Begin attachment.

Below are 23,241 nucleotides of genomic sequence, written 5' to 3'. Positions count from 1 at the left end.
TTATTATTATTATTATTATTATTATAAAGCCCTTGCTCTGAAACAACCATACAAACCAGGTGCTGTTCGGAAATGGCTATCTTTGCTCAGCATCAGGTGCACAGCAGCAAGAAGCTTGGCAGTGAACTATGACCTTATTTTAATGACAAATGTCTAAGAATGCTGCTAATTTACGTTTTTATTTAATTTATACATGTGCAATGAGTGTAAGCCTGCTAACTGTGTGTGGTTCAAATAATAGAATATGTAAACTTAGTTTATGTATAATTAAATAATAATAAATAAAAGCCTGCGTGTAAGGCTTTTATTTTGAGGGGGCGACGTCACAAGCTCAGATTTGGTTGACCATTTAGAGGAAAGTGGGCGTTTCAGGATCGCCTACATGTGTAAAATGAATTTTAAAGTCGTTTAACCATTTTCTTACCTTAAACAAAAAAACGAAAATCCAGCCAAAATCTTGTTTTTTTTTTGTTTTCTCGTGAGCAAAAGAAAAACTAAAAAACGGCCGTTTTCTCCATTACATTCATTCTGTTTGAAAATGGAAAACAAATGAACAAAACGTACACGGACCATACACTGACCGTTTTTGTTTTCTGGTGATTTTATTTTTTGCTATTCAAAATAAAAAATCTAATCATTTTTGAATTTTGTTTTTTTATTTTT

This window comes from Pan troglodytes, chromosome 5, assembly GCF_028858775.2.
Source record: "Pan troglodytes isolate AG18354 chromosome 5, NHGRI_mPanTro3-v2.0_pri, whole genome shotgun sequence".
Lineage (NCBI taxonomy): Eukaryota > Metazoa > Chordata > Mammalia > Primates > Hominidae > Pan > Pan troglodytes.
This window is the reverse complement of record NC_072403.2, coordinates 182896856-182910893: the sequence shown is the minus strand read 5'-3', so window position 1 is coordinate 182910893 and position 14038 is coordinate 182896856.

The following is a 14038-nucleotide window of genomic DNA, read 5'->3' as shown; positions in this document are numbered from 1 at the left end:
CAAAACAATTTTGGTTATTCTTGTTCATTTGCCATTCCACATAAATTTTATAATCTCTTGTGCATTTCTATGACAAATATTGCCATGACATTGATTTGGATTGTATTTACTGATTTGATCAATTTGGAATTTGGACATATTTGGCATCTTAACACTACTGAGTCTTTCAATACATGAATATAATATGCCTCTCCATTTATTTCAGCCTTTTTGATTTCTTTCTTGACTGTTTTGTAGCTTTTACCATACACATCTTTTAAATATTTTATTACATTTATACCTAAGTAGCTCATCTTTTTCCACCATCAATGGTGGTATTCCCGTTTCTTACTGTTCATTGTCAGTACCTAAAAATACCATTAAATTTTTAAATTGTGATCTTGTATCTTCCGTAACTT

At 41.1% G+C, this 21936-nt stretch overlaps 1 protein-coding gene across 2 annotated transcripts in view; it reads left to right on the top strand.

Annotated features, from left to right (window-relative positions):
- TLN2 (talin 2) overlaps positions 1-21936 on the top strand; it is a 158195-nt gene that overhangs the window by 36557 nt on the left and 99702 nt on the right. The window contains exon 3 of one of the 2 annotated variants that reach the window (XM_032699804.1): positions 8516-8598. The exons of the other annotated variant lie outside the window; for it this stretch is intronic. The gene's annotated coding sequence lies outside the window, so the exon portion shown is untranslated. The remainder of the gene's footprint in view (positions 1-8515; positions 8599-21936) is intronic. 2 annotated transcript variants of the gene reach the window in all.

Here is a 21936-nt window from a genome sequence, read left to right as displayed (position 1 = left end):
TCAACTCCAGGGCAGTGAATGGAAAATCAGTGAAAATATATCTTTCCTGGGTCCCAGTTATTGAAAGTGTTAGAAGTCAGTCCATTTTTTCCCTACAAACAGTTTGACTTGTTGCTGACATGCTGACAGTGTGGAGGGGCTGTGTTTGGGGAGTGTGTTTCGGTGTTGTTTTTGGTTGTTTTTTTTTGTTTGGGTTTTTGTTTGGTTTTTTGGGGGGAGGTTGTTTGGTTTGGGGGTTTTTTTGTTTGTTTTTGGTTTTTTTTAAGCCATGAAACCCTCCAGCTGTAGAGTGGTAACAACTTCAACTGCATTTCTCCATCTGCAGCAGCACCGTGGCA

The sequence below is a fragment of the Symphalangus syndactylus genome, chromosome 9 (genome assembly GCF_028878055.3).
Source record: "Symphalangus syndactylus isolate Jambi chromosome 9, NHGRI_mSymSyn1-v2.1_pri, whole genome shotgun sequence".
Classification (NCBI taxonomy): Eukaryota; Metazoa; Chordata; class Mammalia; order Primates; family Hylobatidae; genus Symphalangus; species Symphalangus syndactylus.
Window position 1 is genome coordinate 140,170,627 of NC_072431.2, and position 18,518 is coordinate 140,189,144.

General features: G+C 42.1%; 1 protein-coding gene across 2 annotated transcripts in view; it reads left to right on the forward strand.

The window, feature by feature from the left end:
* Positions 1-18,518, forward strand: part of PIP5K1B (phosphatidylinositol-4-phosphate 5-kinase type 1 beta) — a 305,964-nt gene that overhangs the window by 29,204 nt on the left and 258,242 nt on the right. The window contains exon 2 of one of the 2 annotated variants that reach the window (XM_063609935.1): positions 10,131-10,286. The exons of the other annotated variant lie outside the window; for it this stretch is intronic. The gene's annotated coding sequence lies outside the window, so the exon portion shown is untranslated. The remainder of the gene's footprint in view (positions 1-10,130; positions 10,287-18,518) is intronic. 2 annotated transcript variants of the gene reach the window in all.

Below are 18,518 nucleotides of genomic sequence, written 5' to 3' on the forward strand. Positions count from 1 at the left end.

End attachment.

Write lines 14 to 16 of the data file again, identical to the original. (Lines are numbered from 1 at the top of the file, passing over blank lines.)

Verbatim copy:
The sequence below is a fragment of the Symphalangus syndactylus genome, chromosome 9 (genome assembly GCF_028878055.3).
Source record: "Symphalangus syndactylus isolate Jambi chromosome 9, NHGRI_mSymSyn1-v2.1_pri, whole genome shotgun sequence".
Classification (NCBI taxonomy): Eukaryota; Metazoa; Chordata; class Mammalia; order Primates; family Hylobatidae; genus Symphalangus; species Symphalangus syndactylus.